Here are five reasons why you shouldn’t settle for cheap car insurance.

Check the reputation of your insurance company before you sign anything.

It’s easy to get swept up in the excitement of getting a bargain, but before you sign anything, make sure you check the reputation of your insurance company. What do other consumers have to say about the company? What’s their complaint history? You may decide to take a pass on the cheap company and pay a little bit more for a reputable insurer that has better online reviews and a lower history of complaints.

Even if you do decide to go with a less reputable company at least be sure to read and fully understand your policy. That way, you can be sure you and your family are adequately protected in the event of an accident or other loss.

You Get What You Pay For

When you choose to buy the cheapest insurance policy you can find, you are likely going to get what you paid for — and nothing more. Cheap car insurance policies are often underwritten with less thorough investigation and few or no discounts. The company may take a less thorough approach to investigating your driving history, as well. This could mean they’ll miss important details that may increase your risk and result in a higher premium when they finally check you out (which they will, sooner or later).

They may also be less likely to offer you a policy with the best benefits. So, if you choose to buy the cheapest policy available, chances are that you’ll get a policy that is lower in cover and thoroughness.

If you choose to spend a little bit more, you may get a policy that has better cover, thoroughness and discounts. You may also get a more helpful and experienced representative when you call to inquire about your policy and make changes to your cover.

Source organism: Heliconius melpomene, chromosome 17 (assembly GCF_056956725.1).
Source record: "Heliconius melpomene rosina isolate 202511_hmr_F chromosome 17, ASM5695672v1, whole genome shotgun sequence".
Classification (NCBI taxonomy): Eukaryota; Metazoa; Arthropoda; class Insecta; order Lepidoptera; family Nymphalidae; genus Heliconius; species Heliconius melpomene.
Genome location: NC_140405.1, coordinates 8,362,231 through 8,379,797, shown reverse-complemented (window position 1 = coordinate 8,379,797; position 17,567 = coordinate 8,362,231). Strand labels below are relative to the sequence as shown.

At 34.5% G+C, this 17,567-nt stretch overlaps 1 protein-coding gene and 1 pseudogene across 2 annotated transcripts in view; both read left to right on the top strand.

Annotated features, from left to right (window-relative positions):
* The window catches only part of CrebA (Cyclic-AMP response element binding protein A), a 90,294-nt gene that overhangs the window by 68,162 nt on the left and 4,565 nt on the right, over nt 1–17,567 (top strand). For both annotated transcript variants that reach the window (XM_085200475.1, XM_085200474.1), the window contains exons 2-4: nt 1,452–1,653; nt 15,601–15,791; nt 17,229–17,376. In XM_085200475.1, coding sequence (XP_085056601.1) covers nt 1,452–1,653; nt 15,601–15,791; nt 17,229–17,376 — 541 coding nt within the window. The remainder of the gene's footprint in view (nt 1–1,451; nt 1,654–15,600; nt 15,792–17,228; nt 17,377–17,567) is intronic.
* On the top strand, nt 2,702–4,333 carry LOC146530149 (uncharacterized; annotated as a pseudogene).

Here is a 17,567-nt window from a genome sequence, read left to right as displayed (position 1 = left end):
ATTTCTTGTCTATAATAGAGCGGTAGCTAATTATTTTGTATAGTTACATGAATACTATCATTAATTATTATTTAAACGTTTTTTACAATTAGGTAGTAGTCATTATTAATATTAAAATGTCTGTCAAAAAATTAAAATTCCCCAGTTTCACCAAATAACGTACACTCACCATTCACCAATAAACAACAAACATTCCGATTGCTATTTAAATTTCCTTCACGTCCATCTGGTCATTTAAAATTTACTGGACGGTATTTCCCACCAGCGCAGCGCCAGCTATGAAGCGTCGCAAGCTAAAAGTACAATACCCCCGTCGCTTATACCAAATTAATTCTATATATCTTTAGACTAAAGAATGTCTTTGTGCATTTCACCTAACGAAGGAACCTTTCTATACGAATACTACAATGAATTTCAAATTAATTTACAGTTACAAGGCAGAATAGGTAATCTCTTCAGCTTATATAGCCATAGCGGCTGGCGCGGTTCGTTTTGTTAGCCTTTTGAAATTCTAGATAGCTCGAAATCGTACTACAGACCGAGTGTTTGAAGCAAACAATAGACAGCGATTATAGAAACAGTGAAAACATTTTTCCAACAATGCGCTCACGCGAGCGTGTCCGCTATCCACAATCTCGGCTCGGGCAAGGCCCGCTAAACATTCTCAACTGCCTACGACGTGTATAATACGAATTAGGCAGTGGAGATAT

You’re at Greater Risk for Loss

There’s not much more that needs to be said on this point. When you choose to buy the cheapest car insurance policy available, you may be accepting cover that doesn’t adequately protect you if you are in an accident or if your car is stolen and not recovered. Even if you do manage to file a successful claim, you may find that the company has taken months to pay you, if they ever do. This can be a real problem for families who rely on their car for transportation and are left at the mercy of public transportation and taxis until their claim is resolved.

If you choose to spend a little bit more on your car insurance, you may be able to get more comprehensive cover and faster payment of your claim. Even if you have to wait for a better company to accept your application, it will be worth it when you get the help you need promptly after an accident or theft.

Your Claims May Be Rejected

If you’ve chosen the cheapest car insurance policy you could find and file a claim, you may find that the company simply rejects it. This may be due to the fact that they aren’t thorough in their investigation or are using outdated methods of calculating premiums.

In some cases, the company may reject your claim because they aren’t particularly concerned about their customers and would rather just turn people away than pay them.

If you choose to spend a little more on your car insurance policy, you may find that your company is more thorough in their investigation of your driving history and more likely to accept your claim. You may also find that they are more concerned with keeping their customers happy and are more easily contacted and more responsive to your claims.

The cover May Be Inadequate